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A person that deliberately delayed doing his work until Chol ha’Mo’ed is penalized and he may not do the work on Chol ha’Mo’ed even if there will be a financial loss, but if he dies his son that inherits his possessions is not penalized and may do the work.
A person that makes his friend’s food ritually impure is penalized and must pay his friend for the loss, but if he dies before the payment his son is not responsible for the payment. (1)
It is forbidden to buy animals, houses or servants on Chol ha’Mo’ed unless it is necessary for the Mo’ed or the seller needs the money for food.
It is permitted to hire a worker to do work that is otherwise forbidden on Chol ha’Mo’ed if the worker needs the wages for food.
Tailors, barbers and laundrymen are allowed to ply their trade on Erev Pesach until midday. (2)
It is forbidden to move your possessions from one house to another on Chol ha’Mo’ed but they may be moved from one house in the courtyard to another house in the same courtyard.
On Erev Pesach it is permitted to bring a utensil to a repairman and to retrieve it, but on Chol ha’Mo’ed it is forbidden unless it is a utensil that is needed for Yom Tov. (3)
It is permitted on Chol ha’Mo’ed to use straw to cover figs that are drying in the field. Rebbi Yehudah says that it is also permitted to pile up the figs to make them easier to cover.
It is permitted to sell fruit, clothing and utensils discreetly on Chol ha’Mo’ed, however spices may even be sold publicly.
A BIT MORE
1. Making a friend’s food ritually impure is regarded as an indiscernible damage and as such is not liable according to the Torah. Although the Rabanan do penalize him and make him pay, but if he dies the penalty is not passed on to the son.
2. Only work that is needed for Yom Tov is permitted on Erev Pesach, while on Chol ha’Mo’ed it is permitted to do work in order for the purpose of avoiding a financial loss.
3. If a repairman does not have food to eat it is permitted to give him his wages on Chol ha’Mo’ed as long as you do not take the utensil from him. If you don’t trust him you may place the utensil in a nearby house. If the utensil is not secure in the nearby house you may bring it discreetly to your house.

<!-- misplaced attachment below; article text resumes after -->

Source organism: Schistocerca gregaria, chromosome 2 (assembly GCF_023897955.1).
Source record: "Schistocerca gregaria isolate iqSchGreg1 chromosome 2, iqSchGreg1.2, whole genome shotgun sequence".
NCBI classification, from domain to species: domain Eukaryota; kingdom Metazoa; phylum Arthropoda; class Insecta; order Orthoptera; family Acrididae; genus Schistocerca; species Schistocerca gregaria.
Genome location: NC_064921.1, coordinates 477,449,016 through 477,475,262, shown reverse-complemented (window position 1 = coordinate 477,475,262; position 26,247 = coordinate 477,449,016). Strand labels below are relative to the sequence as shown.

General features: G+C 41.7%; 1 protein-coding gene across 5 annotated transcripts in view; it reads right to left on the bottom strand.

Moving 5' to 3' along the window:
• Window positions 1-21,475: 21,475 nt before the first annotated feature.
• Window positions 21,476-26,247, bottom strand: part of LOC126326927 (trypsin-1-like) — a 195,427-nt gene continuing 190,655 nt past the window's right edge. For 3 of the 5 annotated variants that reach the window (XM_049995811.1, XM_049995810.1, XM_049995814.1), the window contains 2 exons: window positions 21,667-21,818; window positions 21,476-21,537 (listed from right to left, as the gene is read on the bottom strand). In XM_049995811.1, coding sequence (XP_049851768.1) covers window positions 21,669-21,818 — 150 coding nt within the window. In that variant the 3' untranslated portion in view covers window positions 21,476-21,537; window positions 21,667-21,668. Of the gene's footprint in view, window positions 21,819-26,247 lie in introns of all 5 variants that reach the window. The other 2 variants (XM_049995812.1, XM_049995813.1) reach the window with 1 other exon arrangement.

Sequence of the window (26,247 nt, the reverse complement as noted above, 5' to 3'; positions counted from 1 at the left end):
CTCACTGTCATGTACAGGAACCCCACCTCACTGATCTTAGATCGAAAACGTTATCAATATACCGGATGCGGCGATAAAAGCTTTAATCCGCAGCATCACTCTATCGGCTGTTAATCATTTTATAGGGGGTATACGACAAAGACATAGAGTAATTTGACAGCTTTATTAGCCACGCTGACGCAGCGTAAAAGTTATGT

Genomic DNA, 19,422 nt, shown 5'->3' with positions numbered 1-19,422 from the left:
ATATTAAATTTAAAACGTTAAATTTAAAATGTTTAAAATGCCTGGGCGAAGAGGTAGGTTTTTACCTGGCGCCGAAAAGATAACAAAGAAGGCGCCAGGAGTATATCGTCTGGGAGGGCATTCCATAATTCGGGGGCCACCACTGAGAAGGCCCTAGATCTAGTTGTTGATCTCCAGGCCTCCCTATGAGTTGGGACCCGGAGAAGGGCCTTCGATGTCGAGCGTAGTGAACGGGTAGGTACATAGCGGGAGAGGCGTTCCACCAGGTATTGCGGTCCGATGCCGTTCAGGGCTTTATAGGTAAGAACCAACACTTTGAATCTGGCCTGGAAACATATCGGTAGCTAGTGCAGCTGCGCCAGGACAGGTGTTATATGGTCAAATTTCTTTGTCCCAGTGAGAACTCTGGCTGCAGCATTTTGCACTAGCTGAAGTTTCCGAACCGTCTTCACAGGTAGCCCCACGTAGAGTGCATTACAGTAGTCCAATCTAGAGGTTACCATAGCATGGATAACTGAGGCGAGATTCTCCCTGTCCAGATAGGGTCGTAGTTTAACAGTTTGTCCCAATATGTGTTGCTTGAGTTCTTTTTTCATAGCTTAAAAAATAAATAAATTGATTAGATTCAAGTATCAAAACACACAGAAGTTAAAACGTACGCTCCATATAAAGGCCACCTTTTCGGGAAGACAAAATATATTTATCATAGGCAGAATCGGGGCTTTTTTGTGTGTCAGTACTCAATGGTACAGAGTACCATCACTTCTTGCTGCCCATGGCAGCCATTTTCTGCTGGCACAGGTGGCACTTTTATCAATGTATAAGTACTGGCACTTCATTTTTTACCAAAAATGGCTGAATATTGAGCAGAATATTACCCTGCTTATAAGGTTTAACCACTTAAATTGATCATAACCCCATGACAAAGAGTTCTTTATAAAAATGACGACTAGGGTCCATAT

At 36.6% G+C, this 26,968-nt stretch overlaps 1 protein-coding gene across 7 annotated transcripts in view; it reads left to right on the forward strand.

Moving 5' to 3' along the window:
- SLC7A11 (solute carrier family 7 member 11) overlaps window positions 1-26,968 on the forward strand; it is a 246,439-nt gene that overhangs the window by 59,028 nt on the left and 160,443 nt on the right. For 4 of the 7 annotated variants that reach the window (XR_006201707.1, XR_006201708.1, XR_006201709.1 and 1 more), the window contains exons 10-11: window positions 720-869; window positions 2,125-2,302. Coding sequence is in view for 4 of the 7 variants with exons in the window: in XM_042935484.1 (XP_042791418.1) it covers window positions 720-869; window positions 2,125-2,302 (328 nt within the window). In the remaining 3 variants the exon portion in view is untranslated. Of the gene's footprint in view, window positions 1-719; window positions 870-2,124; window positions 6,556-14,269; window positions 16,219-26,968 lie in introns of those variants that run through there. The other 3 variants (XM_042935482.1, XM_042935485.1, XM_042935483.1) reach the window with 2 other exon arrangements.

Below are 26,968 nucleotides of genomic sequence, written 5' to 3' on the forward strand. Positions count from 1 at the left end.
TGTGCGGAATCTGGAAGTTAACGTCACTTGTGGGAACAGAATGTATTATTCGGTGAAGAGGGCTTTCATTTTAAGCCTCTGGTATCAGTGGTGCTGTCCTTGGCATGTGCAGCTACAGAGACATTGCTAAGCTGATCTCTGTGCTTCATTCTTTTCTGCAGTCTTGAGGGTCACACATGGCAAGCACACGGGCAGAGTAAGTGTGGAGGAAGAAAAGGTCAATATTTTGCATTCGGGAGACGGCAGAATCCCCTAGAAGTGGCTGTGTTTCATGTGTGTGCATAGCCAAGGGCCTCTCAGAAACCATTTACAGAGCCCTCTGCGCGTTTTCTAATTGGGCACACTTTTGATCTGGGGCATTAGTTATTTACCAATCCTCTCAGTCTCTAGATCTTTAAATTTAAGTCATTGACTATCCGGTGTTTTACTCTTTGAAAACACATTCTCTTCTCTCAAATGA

Tosfos says that it is not only houses, servants and animals that may not be bought on Chol ha'Mo'ed unless they are needed for the Mo’ed, it is forbidden to buy other items as well unless it is needed for the Mo’ed. The Mishnah mentioned specifically these items because otherwise one might think that these items are forbidden even if they are needed for the Mo’ed since these items can’t be sold discreetly. However the Magid Mishneh says it is permitted to buy items that could be bought discreetly on Chol ha’Mo’ed if you need them after Yom Tov or you have the opportunity to buy them cheaply and you stand to make a profit. However houses, servants and animals that can’t be bought discreetly may not be bought unless they are needed for the Yom Tov or the seller needs the money for his Yom Tov necessities. (Tosfos Yom Tov)
It is forbidden to move from a house in one courtyard to a house in another courtyard on Chol ha’Mo’ed even if you are moving into a nicer house. The prohibition applies both to changing your place of residence and to moving utensils that are not needed for the Mo’ed. It is certainly forbidden to transfer money from one town to the next. However it is permitted to move from one house to the next if they are both in the same courtyard. If the houses are open to an alley instead of a courtyard there are some opinions that it is permitted to move to the house next door. If a person is afraid that the courtyard that he lives in is unprotected from thieves it would be permitted to move into another courtyard or even into another town in order to avoid a loss. (Shulchan Aruch OC 535: 1, 2)
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